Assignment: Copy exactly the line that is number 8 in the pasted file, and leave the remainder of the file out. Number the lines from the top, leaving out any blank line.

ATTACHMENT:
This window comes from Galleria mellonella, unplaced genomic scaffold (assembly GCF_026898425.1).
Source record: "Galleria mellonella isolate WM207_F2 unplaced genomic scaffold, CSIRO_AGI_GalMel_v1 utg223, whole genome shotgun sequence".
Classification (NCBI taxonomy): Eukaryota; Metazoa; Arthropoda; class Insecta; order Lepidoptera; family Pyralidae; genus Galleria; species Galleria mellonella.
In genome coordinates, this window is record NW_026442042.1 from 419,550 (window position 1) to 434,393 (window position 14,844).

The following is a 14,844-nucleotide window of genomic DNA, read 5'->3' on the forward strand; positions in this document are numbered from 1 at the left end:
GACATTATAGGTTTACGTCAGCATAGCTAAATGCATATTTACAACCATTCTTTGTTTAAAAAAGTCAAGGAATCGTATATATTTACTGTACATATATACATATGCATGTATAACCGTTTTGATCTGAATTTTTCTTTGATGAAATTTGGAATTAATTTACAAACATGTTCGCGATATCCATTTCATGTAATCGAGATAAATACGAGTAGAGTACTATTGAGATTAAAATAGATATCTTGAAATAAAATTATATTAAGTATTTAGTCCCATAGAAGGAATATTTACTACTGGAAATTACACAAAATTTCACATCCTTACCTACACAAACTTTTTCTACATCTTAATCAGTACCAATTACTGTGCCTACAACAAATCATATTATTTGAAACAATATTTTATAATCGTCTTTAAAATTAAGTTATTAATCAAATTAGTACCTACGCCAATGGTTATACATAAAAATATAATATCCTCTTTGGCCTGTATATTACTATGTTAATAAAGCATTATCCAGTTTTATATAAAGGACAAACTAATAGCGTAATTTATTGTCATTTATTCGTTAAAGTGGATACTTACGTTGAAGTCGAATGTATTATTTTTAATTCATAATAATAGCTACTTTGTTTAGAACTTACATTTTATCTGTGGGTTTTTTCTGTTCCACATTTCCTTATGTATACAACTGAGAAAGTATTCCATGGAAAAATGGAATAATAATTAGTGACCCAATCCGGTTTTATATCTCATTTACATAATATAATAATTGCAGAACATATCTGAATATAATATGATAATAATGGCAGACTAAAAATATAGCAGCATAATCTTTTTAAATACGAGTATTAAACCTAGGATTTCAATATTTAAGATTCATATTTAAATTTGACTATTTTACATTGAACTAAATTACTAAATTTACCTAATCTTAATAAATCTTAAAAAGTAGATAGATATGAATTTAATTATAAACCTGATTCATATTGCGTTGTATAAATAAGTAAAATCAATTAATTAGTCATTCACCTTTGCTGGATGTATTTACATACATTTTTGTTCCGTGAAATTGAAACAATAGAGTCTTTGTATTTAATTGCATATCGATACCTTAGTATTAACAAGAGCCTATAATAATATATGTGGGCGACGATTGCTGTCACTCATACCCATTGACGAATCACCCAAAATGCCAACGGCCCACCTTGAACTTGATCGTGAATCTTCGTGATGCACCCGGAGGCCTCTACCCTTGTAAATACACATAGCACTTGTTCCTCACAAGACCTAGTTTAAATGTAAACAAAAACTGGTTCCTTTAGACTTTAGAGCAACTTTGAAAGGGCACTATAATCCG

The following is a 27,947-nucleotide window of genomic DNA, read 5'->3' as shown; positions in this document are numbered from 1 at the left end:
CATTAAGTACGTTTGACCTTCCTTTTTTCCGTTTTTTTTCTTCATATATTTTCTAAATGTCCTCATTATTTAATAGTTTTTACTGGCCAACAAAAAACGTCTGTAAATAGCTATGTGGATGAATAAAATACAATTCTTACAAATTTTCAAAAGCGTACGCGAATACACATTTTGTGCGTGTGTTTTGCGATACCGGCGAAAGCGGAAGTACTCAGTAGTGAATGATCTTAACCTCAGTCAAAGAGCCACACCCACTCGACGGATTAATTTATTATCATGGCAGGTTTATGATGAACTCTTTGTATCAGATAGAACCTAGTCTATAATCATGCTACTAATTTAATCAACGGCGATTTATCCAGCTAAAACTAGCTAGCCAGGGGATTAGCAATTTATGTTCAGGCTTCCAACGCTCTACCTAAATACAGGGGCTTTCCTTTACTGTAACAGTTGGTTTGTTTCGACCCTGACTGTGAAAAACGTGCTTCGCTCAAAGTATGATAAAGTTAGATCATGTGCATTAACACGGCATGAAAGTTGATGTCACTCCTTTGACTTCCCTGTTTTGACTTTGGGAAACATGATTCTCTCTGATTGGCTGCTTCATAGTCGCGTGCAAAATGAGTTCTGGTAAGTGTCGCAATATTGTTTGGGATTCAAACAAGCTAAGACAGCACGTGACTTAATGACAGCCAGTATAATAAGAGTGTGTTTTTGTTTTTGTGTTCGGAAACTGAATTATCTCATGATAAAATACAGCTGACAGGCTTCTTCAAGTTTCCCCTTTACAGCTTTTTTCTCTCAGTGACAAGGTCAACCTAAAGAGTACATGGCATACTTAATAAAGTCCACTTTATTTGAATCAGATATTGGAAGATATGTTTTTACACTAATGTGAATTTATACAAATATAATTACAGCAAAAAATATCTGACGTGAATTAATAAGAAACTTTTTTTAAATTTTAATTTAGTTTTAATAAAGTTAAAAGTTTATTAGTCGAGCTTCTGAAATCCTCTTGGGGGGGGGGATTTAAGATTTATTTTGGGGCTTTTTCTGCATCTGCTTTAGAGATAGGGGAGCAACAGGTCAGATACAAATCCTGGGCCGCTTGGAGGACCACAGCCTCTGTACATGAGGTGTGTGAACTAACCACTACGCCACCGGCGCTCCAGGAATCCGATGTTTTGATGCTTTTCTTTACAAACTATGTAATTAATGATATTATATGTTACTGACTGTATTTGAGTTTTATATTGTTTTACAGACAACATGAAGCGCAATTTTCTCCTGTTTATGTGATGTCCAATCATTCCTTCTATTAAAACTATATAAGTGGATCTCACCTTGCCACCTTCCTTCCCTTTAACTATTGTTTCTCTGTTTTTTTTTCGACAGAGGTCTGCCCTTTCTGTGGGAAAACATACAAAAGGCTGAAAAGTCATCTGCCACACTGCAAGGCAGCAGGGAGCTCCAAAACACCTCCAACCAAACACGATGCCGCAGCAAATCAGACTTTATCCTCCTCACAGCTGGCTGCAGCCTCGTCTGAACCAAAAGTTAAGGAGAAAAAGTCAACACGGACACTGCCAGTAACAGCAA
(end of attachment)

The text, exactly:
CATTAAGTACGTTTGACCTTCCTTTTTTCCGTTTTTTTTCTTCATATATTTTCTAAATGTCCTCATTATTTAATAGTTTTTACTGGCCAACAAAAAACGTCTGTAAATAGCTATGTGGATGAATAAAATACAATTCTTACAAATTTTCAAAAGCGTACGCGAATACACATTTTGTGCGTGTGTTTTGCGATACCGGCGAAAGCGGAAGTACTCAGTAGTGAATGATCTTAACCTCAGTCAAAGAGCCACACCCACTCGACGGATTAATTTATTATCATGGCAGGTTTATGATGAACTCTTTGTATCAGATAGAACCTAGTCTATAATCATGCTACTAATTTAATCAACGGCGATTTATCCAGCTAAAACTAGCTAGCCAGGGGATTAGCAATTTATGTTCAGGCTTCCAACGCTCTACCTAAATACAGGGGCTTTCCTTTACTGTAACAGTTGGTTTGTTTCGACCCTGACTGTGAAAAACGTGCTTCGCTCAAAGTATGATAAAGTTAGATCATGTGCATTAACACGGCATGAAAGTTGATGTCACTCCTTTGACTTCCCTGTTTTGACTTTGGGAAACATGATTCTCTCTGATTGGCTGCTTCATAGTCGCGTGCAAAATGAGTTCTGGTAAGTGTCGCAATATTGTTTGGGATTCAAACAAGCTAAGACAGCACGTGACTTAATGACAGCCAGTATAATAAGAGTGTGTTTTTGTTTTTGTGTTCGGAAACTGAATTATCTCATGATAAAATACAGCTGACAGGCTTCTTCAAGTTTCCCCTTTACAGCTTTTTTCTCTCAGTGACAAGGTCAACCTAAAGAGTACATGGCATACTTAATAAAGTCCACTTTATTTGAATCAGATATTGGAAGATATGTTTTTACACTAATGTGAATTTATACAAATATAATTACAGCAAAAAATATCTGACGTGAATTAATAAGAAACTTTTTTTAAATTTTAATTTAGTTTTAATAAAGTTAAAAGTTTATTAGTCGAGCTTCTGAAATCCTCTTGGGGGGGGGGATTTAAGATTTATTTTGGGGCTTTTTCTGCATCTGCTTTAGAGATAGGGGAGCAACAGGTCAGATACAAATCCTGGGCCGCTTGGAGGACCACAGCCTCTGTACATGAGGTGTGTGAACTAACCACTACGCCACCGGCGCTCCAGGAATCCGATGTTTTGATGCTTTTCTTTACAAACTATGTAATTAATGATATTATATGTTACTGACTGTATTTGAGTTTTATATTGTTTTACAGACAACATGAAGCGCAATTTTCTCCTGTTTATGTGATGTCCAATCATTCCTTCTATTAAAACTATATAAGTGGATCTCACCTTGCCACCTTCCTTCCCTTTAACTATTGTTTCTCTGTTTTTTTTTCGACAGAGGTCTGCCCTTTCTGTGGGAAAACATACAAAAGGCTGAAAAGTCATCTGCCACACTGCAAGGCAGCAGGGAGCTCCAAAACACCTCCAACCAAACACGATGCCGCAGCAAATCAGACTTTATCCTCCTCACAGCTGGCTGCAGCCTCGTCTGAACCAAAAGTTAAGGAGAAAAAGTCAACACGGACACTGCCAGTAACAGCAA